The driving force for excess risk of vaccine-preventable disease appears to be environmental and household factors independent of race; however, genetic risk factors cannot be excluded because conclusive studies have not been conducted. For instance, Hib and S pneumoniae disease rates are significantly higher in rural compared with urban AN populations,20 and higher rates of S pneumoniae disease are associated with increased numbers of persons per household, lower per capita income, and lack of in-home running water. With 1 exception (eg, lower immunogenicity of the Hib PRP vaccine in Apache Indian children compared with other US infants58), studies of immune responses to vaccines among AI/AN children show results comparable to those of other populations; routine vaccination has led to dramatic decreases in vaccine-preventable diseases such as HAV, HBV, and Hib infections. A near-complete absence of breakthrough infections caused by these pathogens among fully immunized AI/AN children indicates normally functioning immune responses among these populations.
Remarkable reductions in certain infectious diseases have occurred in the last quarter century among AI/AN child populations, driven in part by decreases in certain vaccine-preventable diseases. The use of effective vaccines has markedly decreased the health disparities from vaccine-preventable diseases between AI/AN populations and the general US child population. In addition, pioneering studies covering the epidemiology of infectious diseases, the efficacy of vaccines to prevent various infections, the impact of vaccination programs, and the long-term effectiveness of specific vaccines in the AI/AN populations have contributed to the control of infectious diseases in the United States and globally. Nevertheless, certain vaccine-preventable diseases and other infectious diseases continue to occur at higher rates in the AI/AN population compared with the general US population.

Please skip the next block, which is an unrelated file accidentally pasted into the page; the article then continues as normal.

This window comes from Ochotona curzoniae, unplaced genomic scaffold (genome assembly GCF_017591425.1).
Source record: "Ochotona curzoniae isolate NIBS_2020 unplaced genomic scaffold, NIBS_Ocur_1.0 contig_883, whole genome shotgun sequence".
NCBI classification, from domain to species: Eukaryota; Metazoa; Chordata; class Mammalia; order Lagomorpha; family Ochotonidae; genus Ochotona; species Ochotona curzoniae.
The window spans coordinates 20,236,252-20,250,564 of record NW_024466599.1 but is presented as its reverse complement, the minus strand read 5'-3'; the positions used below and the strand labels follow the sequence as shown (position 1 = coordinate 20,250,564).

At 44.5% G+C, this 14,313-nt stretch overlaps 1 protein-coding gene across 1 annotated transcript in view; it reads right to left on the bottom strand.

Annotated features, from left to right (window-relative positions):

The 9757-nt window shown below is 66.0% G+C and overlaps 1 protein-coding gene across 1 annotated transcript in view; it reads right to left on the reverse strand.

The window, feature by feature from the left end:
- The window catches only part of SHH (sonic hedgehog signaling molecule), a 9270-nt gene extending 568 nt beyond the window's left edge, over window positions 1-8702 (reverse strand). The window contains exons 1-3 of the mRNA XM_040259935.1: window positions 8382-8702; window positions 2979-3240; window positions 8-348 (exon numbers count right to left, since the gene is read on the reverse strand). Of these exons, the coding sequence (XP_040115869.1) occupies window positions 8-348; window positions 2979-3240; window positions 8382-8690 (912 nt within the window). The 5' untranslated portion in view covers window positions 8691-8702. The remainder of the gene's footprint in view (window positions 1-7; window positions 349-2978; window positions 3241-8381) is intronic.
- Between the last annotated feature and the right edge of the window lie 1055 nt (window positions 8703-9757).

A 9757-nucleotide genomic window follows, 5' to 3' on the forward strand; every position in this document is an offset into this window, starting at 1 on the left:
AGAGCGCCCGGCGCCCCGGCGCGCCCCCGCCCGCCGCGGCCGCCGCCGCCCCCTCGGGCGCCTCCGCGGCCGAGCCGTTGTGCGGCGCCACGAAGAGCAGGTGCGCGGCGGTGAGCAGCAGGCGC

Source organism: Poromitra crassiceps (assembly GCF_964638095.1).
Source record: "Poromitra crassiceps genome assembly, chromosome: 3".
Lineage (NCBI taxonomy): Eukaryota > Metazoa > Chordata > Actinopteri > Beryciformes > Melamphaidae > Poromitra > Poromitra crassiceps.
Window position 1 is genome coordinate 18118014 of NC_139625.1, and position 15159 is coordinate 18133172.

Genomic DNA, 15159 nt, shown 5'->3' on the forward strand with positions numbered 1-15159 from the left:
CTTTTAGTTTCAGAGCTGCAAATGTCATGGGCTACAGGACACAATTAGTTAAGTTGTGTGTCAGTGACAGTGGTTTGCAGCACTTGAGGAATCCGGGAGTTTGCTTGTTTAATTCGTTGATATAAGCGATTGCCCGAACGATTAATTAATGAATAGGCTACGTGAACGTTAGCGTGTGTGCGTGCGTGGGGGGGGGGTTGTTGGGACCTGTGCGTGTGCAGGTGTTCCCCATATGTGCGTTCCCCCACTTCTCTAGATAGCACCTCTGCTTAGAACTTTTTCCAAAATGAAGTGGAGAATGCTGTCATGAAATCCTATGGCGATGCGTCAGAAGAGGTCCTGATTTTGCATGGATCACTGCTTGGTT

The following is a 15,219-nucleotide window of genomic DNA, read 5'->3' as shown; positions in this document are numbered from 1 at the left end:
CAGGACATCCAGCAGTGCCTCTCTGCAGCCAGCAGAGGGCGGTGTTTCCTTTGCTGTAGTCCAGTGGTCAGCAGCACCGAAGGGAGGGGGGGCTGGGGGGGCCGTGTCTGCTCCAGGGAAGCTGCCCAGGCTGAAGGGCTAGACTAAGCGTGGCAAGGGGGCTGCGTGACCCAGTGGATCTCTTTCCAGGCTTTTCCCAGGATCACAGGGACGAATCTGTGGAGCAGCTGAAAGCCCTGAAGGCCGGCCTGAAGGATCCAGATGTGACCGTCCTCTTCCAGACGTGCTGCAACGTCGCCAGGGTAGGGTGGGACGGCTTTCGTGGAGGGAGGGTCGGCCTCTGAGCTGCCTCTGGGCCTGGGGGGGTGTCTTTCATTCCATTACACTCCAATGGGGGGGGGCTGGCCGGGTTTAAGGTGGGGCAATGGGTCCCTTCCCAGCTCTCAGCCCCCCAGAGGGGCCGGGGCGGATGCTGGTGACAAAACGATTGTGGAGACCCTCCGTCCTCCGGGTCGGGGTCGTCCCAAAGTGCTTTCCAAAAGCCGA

Sustained routine vaccination of all young AI/AN children will be necessary to maintain high levels of population immunity and the low disease rates currently observed in AI/AN communities. To prevent recurrence of high rates of disease in AI/AN communities, it is critical to ensure that systems for monitoring immunization coverage and conducting disease surveillance include accurate information on AI/AN populations. In addition, known risk factors for infectious disease (eg, lack of in-home water service and crowded households) need to be addressed, and additional reasons for high rates of certain infectious diseases should be investigated. Finally, studies to monitor the long-term effectiveness of vaccination programs in these populations are essential because they provide critical information on the impact of vaccines in the setting of routine use.
Correspondence: Rosalyn Singleton, MD, MPH, Arctic Investigations Program, National Center for Preparedness, Detection, and Control of Infectious Diseases, Coordinating Center for Infectious Diseases, Centers for Disease Control and Prevention, 4055 Tudor Centre Dr, Anchorage, AK 99508 (email@example.com).
Accepted for Publication: January 8, 2009.
Author Contributions:Study concept and design: Singleton, Holve, and Santosham. Acquisition of data: Singleton, Groom, and O’Brien. Analysis and interpretation of data: Singleton, Holve, Groom, McMahon, Brenneman, and O’Brien. Drafting of the manuscript: Singleton, Holve, and Groom. Critical revision of the manuscript for important intellectual content: Singleton, Holve, Groom, McMahon, Santosham, Brenneman, and O’Brien. Administrative, technical, and material support: Singleton, Santosham, Brenneman, and O’Brien. Study supervision: Singleton.
Financial Disclosure: Dr Singleton is an investigator on a study sponsored by Wyeth Pharmaceuticals.